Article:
Apologetics · Bible · Biblical Doctrines · Christ · Christian Living · Church · Culture · Culture & Society

I Am the Good Shepherd

 John 10:11
“I am the good shepherd: the good shepherd giveth his life for the sheep.”

 In context, Jesus adds to His imagery of being the Door to the sheepfold. He is not only the Door, He is the Good Shepherd. The goodness of the Lord as Shepherd is reflected in the fact that He will give His life for the sheep.

In biblically terms, sheep speak of the elect of God. They have been chosen by the Father in eternity past, and given to the Son. “My sheep hear my voice, and I know them, and they follow me: 28 And I give unto them eternal life; and they shall never perish, neither shall any man pluck them out of my hand. 29 My Father, which gave them me, is greater than all; and no man is able to pluck them out of my Father’s hand” (John 10:27-29).

There are many things which the Father has given to the Son.

Great works to perform. “But I have greater witness than that of John: for the works which the Father hath given me to finish, the same works that I do, bear witness of me, that the Father hath sent me” (John 5:36).

A cup of wrath. “Then said Jesus unto Peter, Put up thy sword into the sheath: the cup which my Father hath given me, shall I not drink it?” (John 18:11).

Sheep. “My sheep hear my voice, and I know them, and they follow me: 28 And I give unto them eternal life; and they shall never perish, neither shall any man pluck them out of my hand. 29 My Father, which gave them me, is greater than all; and no man is able to pluck them out of my Father’s hand” (John 10:27).

All power. “And Jesus came and spake unto them, saying, All power is given unto me in heaven and in earth” (Matt. 28:18).

All nations on earth. “Ask of me, and I shall give thee the heathen for thine inheritance, and the uttermost parts of the earth for thy possession” (Psalms 2:8).

The goodness of Christ as the Shepherd is contrasted with that of the hireling who does not really care for the sheep. The hireling will leave the sheep to wolves, and will flee because he does not own them. The Good Shepherd does own the sheep. “But he that is an hireling, and not the shepherd, whose own the sheep are not, seeth the wolf coming, and leaveth the sheep, and fleeth: and the wolf catcheth them, and scattereth the sheep. 13 The hireling fleeth, because he is an hireling, and careth not for the sheep” (John 10:12-13).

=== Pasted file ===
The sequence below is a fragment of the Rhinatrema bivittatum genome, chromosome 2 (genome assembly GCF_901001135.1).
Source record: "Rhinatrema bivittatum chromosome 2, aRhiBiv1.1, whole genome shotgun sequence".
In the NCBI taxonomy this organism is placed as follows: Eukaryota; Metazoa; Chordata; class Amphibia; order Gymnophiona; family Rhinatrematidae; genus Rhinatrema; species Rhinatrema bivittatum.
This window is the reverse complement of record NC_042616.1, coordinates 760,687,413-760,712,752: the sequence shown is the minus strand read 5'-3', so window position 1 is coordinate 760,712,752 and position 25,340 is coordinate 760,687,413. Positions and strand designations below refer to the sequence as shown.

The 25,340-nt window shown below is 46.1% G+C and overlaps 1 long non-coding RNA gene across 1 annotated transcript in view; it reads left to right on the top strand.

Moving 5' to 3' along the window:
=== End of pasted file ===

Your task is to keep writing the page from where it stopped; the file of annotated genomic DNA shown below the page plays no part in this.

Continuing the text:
Christ owns His sheep by right of redemption. He has purchased them with His own blood. “In whom we have redemption through his blood, the forgiveness of sins, according to the riches of his grace” (Eph. 1:7).

In Psalm 23, David likens God to the Good Shepherd. The rod and staff God wielded comforted David. The rod was a defensive club. It was used to protect the sheep from wolves, or thieves. The staff was an offense resource. It delivered the sheep from dangerous situations they fell into. The Lord’s strength was there to protect David. “The Lord is my shepherd; I shall not want. 2 He maketh me to lie down in green pastures: he leadeth me beside the still waters. 3 He restoreth my soul: he leadeth me in the paths of righteousness for his name’s sake. 4 Yea, though I walk through the valley of the shadow of death, I will fear no evil: for thou art with me; thy rod and thy staff they comfort me” (Psalm 23:1-4).

David recalled his own days as a shepherd. He too was willing to give his life for his sheep. When a bear came to devour the flock, David fought for the sheep. When a lion tried to carry a sheep off, David slew the lion. He was a good shepherd. “And David said unto Saul, Thy servant kept his father’s sheep, and there came a lion, and a bear, and took a lamb out of the flock:35 And I went out after him, and smote him, and delivered it out of his mouth: and when he arose against me, I caught him by his beard, and smote him, and slew him” (1 Sam. 17:34).

Later, David viewed all of Israel as the sheep of God. He was willing to fight a giant for them. He was worthy to be a Shepherd-King. “David said moreover, The Lord that delivered me out of the paw of the lion, and out of the paw of the bear, he will deliver me out of the hand of this Philistine. And Saul said unto David, Go, and the Lord be with thee” (1 Sam. 17:37). David was a type of Christ. He foreshadowed the Lord Jesus Christ as the Good Shepherd.

As the Good Shepherd, Jesus loves His sheep. He has their best interest in His heart. He defends His sheep unto death. When the Good Shepherd gives His life for His sheep, He makes it clear that no one is taking His life from Him. His sacrificial act is one of selflessness. “No man taketh it from me, but I lay it down of myself. I have power to lay it down, and I have power to take it again. This commandment have I received of my Father” (John 10:18).

Jesus knew He had legions of angels at His disposal to protect Him.“Thinkest thou that I cannot now pray to my Father, and he shall presently give me more than twelve legions of angels?” (Matt. 26:53).

“He could have called ten thousand angels,
To destroy the world and set Him free.
He could have called ten thousand angels,
But He died alone for you and me.”

Jesus told His captors they had not power over Him except what was given them. “Jesus answered, Thou couldest have no power at all against me, except it were given thee from above: therefore he that delivered me unto thee hath the greater sin” (John 19:11).

The death of Christ was a voluntary death. He laid down His life, not for His own benefit, but for His sheep. Jesus did not want them to suffer the cup of the wrath of God. He drank that Himself. “And he went a little further, and fell on his face, and prayed, saying, O my Father, if it be possible, let this cup pass from me: nevertheless not as I will, but as thou wilt” (Matt. 26:39).